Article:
Most of the property market will remain free of the stamp duty for first-time buyers, even after the current holiday extension has expired, according to Ascend Properties.
While all residential transactions are currently enjoying no stamp duty owed on purchases as high as £500,000, this perk will remain in place for first-time buyers purchasing up to £300,000 beyond the final September cut off.
Ascend Properties analysed current average house prices for first-time buyers across England and found that, as a result, a very considerable proportion of the market will remain stamp duty free even once the deadline has expired.
The average first-time buyer in England currently pays £221,743 to get a foot on the ladder, falling well within the £300,000 threshold.
At a regional level, there is just one area of the market where first-time buyers will wave goodbye to a stamp duty free purchase when the current holiday deadline is done. That is, of course, London, where the average first-time buyer currently pays £433,631 to get on the ladder. However, they will still benefit from a reduced level of tax on purchases up to the £500,000 mark.
In terms of overall affordability, the North East ranks top with the average first-time buyer house price coming in at just £118,118, along with Yorkshire and the Humber (£152,827) and the North West (£155,088).
When analysing the market at local authority level, the research by Ascend also shows that there is little need to stamp duty deadline panic for those taking their first step onto the property ladder.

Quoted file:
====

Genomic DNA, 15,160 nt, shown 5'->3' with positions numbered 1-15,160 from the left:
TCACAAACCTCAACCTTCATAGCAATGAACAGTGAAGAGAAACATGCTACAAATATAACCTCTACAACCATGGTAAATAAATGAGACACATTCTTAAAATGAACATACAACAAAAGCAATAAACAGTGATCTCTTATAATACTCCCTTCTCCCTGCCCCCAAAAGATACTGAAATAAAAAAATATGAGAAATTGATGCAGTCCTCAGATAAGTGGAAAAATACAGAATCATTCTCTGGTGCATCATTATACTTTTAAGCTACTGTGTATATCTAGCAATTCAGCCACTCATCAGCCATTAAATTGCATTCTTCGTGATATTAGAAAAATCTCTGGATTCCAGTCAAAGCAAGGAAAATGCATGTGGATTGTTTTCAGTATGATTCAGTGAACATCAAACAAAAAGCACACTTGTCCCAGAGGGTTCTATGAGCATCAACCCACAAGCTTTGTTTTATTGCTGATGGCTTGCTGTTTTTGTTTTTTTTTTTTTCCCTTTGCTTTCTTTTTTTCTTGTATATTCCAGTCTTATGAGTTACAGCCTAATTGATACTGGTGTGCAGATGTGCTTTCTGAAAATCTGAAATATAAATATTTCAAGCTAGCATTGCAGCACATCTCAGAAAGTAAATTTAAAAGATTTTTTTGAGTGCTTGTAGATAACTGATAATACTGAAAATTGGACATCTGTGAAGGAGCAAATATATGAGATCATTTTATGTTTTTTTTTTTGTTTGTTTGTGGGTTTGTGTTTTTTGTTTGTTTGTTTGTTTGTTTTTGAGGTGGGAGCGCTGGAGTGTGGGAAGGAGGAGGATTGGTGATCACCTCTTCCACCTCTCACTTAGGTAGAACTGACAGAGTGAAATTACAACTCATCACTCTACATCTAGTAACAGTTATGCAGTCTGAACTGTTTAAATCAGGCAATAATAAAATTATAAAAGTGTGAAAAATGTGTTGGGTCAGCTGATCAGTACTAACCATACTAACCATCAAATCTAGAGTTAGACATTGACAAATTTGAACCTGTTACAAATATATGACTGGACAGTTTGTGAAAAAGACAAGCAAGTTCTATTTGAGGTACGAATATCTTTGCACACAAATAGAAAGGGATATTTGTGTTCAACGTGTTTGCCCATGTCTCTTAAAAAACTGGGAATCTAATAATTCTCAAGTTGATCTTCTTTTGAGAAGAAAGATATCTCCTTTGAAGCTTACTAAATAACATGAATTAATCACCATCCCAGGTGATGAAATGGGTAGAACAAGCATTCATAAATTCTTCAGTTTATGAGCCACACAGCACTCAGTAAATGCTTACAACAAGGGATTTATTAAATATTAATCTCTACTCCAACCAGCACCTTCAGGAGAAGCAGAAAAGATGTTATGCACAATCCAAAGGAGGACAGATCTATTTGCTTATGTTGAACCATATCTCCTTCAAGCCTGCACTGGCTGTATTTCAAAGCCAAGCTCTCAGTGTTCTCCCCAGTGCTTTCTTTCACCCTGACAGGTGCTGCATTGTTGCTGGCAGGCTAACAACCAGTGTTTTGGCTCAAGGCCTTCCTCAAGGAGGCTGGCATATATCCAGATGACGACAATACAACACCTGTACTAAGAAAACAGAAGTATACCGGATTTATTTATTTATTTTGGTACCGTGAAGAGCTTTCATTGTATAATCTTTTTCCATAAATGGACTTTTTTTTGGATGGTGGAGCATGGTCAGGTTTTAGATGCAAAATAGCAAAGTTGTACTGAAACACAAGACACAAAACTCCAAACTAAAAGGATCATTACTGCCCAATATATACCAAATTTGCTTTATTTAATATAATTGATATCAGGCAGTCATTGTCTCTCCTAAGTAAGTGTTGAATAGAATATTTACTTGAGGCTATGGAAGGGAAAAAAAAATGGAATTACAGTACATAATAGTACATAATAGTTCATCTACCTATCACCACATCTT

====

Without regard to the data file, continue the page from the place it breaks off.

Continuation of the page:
79% of all local authorities in England are home to an average first-time buyer house price that sits below the stamp duty free threshold of £300,000.
Again, the North offers some of the greatest overall affordability with first-time buyers in Burnley (£90,048), Hartlepool (£90,882) and County Durham (£97,388) paying the lowest price when buying their first home.
Ascend Properties managing director Ged McPartlin said: “An air of panic has hung over the market of late, as long delays during the transaction process have caused many buyers to worry that they might miss out on the stamp duty holiday incentive. This panic has been heightened with talks of a market cliff edge awaiting us once the clock does expire, despite the Government’s attempts to wean the market back to normality with a staggered deadline.”
He added: “The good news is, that this stamp duty FOMO need not worry the vast majority of first-time buyers, as they will continue to pay no tax regardless. With the additional carrots of a refreshed Help to Buy scheme and the return of 95% mortgage products, not to mention the fact interest rates remain incredibly low, there’s arguably never been a better time to get a foot on the ladder. So our advice to those first-time buyers being deterred by current market horror stories is to keep calm and get buying.”